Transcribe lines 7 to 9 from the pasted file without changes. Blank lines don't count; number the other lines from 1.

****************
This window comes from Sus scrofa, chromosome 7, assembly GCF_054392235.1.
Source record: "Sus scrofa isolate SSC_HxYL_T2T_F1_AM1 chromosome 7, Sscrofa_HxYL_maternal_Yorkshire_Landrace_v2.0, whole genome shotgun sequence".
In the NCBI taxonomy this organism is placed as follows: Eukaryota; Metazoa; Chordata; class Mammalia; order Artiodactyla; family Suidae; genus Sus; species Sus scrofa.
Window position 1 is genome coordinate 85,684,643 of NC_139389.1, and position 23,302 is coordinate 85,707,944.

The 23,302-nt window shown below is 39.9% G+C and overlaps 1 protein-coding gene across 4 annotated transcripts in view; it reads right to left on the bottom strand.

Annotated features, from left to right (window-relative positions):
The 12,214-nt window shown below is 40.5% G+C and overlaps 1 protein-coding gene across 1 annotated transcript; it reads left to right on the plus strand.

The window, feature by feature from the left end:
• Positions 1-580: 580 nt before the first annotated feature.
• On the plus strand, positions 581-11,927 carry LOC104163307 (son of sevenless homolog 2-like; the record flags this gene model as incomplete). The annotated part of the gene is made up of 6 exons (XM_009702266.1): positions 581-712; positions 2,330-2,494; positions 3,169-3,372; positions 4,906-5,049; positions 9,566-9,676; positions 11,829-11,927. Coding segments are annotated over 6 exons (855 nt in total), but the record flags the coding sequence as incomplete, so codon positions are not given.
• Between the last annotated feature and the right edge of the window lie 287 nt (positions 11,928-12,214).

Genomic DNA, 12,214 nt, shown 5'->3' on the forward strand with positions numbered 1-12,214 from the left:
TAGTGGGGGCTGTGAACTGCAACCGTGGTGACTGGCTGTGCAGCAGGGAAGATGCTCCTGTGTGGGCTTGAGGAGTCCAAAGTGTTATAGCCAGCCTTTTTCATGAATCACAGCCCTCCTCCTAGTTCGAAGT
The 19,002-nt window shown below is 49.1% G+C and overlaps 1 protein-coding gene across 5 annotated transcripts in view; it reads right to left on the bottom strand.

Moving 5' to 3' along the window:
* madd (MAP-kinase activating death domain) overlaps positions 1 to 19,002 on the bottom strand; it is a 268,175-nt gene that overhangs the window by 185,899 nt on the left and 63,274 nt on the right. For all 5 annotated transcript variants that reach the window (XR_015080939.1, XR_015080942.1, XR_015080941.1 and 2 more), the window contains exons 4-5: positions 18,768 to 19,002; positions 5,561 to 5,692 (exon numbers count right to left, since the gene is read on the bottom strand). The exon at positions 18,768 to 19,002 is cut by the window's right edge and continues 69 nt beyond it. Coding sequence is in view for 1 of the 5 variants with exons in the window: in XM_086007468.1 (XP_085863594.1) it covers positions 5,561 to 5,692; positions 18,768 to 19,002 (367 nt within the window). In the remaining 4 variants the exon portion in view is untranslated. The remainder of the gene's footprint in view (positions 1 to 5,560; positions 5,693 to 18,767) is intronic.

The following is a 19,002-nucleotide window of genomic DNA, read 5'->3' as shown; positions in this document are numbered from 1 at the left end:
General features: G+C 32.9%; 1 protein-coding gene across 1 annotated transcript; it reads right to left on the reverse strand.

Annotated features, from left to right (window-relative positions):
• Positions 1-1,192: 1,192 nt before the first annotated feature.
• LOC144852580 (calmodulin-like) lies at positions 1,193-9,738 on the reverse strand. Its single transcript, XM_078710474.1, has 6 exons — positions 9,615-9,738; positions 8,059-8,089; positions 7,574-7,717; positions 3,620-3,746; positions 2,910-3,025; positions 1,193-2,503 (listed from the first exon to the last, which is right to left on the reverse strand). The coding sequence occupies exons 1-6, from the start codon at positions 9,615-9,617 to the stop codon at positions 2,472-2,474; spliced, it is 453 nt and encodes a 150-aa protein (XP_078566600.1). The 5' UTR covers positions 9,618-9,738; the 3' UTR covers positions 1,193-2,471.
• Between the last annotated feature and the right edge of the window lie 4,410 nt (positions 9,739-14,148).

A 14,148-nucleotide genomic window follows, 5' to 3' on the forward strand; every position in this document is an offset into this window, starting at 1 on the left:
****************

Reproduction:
The 12,214-nt window shown below is 40.5% G+C and overlaps 1 protein-coding gene across 1 annotated transcript; it reads left to right on the plus strand.

The window, feature by feature from the left end:
• Positions 1-580: 580 nt before the first annotated feature.